- Clear representation of perspective – readers must understand the training and overall perspective of the author of a blog. Certainly bloggers can have opinions on subjects outside of their training, and these opinions may be true, but readers must have a place to look on a blog to get an idea of where this author is coming from. This also encompasses the idea of the distinction between advertisement and content. This does not preclude anonymous blogging, but it asks that even anonymous bloggers share the professional perspective from which they are blogging.
- Confidentiality – Medical bloggers must respect the nature of the relationship between patient and medical professionals and the clear need for confidentiality. All discussions of patients must be done in a way in which patients\’ identity cannot be inferred.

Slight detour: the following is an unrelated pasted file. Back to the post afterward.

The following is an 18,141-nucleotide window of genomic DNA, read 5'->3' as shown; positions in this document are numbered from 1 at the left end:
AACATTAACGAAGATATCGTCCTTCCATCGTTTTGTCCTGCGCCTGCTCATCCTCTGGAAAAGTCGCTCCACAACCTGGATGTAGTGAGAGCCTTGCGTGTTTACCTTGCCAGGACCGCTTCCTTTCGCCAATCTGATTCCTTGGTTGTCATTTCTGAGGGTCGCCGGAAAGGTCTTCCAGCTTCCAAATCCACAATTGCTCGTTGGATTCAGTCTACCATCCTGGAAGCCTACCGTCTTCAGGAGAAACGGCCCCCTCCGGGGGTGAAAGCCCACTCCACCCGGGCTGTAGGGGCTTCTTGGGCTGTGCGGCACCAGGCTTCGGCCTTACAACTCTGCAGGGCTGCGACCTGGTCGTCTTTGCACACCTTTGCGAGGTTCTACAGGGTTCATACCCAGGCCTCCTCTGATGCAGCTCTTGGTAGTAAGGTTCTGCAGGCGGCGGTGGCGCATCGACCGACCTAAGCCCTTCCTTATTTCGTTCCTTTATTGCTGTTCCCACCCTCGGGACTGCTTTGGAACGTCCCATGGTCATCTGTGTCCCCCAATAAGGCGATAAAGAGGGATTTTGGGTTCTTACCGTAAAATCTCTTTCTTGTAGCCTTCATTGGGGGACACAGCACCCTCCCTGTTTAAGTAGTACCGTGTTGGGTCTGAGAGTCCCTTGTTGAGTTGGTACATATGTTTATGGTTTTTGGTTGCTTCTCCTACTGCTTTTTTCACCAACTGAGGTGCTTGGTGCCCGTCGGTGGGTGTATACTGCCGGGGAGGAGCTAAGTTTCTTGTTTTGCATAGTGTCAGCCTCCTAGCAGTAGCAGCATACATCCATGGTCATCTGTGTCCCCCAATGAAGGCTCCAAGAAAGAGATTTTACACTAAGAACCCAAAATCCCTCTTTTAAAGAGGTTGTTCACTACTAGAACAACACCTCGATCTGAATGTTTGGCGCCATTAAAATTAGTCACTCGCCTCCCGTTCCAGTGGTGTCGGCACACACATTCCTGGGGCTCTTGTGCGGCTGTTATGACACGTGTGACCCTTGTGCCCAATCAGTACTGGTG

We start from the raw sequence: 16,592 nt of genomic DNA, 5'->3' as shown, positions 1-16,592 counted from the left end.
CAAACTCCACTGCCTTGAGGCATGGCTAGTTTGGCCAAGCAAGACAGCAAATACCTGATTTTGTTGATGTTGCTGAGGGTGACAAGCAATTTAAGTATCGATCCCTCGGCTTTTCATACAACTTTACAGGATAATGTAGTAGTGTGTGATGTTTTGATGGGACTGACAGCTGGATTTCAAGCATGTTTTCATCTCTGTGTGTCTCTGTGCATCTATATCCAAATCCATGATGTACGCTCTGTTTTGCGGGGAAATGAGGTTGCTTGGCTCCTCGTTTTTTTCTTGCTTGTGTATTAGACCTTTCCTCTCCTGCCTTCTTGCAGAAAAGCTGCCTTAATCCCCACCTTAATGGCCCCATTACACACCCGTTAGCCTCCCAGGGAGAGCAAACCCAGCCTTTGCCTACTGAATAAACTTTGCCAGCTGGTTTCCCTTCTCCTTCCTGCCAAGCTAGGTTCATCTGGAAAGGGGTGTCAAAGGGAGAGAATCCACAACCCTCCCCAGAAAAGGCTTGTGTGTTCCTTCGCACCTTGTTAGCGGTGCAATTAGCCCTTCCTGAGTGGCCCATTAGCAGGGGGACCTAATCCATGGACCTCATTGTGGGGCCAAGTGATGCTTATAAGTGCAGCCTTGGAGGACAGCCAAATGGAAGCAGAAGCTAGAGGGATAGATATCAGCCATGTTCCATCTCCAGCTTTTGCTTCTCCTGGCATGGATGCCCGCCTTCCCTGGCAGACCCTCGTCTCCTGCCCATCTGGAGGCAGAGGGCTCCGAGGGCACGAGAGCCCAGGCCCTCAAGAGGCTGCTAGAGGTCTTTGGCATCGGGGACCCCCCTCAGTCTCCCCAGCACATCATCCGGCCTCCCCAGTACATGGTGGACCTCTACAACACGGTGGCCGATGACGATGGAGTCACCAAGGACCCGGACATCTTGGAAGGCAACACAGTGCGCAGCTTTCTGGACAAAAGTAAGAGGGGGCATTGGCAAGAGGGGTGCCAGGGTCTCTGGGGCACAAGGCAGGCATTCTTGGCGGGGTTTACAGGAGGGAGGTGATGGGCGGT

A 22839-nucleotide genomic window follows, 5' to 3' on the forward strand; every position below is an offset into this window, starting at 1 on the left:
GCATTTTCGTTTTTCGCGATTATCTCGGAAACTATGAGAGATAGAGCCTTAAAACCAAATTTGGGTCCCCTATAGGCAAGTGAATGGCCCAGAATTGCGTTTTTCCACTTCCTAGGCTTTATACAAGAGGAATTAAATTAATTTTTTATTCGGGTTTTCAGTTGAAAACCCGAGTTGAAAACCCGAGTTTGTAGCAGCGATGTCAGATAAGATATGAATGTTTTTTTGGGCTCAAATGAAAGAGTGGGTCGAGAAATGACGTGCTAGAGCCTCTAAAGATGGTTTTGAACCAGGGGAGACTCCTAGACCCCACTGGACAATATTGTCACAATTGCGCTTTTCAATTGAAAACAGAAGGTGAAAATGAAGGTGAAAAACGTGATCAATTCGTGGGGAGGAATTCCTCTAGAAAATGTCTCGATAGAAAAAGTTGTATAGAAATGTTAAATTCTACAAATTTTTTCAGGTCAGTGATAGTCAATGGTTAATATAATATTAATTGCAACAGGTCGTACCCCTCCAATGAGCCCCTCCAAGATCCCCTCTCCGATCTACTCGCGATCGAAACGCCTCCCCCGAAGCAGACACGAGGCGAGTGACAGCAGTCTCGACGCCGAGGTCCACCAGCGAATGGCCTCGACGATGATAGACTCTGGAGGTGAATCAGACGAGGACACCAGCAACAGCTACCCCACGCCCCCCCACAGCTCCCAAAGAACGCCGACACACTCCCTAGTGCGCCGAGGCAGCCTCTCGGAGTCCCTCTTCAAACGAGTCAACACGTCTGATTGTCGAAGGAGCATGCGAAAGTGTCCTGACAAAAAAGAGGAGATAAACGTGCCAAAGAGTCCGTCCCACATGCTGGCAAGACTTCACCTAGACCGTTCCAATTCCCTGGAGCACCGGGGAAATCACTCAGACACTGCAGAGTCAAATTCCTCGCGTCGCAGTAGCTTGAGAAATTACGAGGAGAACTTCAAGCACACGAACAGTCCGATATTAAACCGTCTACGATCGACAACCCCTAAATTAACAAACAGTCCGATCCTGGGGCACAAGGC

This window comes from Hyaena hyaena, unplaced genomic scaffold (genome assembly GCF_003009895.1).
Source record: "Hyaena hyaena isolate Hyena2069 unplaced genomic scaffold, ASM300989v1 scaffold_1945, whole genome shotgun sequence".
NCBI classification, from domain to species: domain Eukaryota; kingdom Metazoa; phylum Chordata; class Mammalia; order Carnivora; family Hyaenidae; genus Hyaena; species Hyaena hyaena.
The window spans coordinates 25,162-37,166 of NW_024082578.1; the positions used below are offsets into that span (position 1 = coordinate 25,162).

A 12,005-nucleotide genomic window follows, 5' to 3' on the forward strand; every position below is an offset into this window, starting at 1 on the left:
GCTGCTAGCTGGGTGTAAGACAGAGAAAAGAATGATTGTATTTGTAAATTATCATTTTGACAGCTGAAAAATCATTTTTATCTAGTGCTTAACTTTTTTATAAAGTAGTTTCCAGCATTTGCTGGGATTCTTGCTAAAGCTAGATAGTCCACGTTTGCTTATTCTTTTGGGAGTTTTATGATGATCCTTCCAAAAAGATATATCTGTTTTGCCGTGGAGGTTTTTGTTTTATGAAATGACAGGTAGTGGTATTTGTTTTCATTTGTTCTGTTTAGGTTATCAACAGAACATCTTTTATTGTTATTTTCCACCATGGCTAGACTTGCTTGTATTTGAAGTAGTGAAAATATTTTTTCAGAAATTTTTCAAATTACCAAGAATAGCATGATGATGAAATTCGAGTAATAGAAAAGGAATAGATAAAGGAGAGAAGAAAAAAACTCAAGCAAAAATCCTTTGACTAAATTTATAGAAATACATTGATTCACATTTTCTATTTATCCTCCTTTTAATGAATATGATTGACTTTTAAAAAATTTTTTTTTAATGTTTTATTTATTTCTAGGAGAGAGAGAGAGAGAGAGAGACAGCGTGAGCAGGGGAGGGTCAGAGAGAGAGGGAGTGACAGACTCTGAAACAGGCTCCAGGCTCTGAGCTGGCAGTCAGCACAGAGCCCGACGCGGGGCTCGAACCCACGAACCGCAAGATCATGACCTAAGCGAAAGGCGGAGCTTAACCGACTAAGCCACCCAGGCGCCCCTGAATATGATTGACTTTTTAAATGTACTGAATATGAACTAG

- Commercial Disclosure – the presence or absence of commercial ties of the author must be made clear for the readers. If the author is using their blog to pitch a product, it must be clear that they are doing that. Any ties to device manufacturer and/or pharmaceutical company ties must be clearly stated.
- Reliability of Information – citing sources when appropriate and changing inaccuracies when they are pointed out
- Courtesy – Bloggers should not engage in personal attacks, nor should they allow their commenters to do so. Debate and discussion of ideas is one of the major purposes of blogging. While the ideas people hold should be criticized and even confronted, the overall purpose is a discussion of ideas, not those who hold ideas.
If these are principles you use in your blogging and would like your blog added to the list of those agreeing to the code, either go the the code\’s website, or e-mail to the site administrator.
While I will miss the llama (and Juho, for that matter), I think the result is good and there has been excellent input from may different bloggers.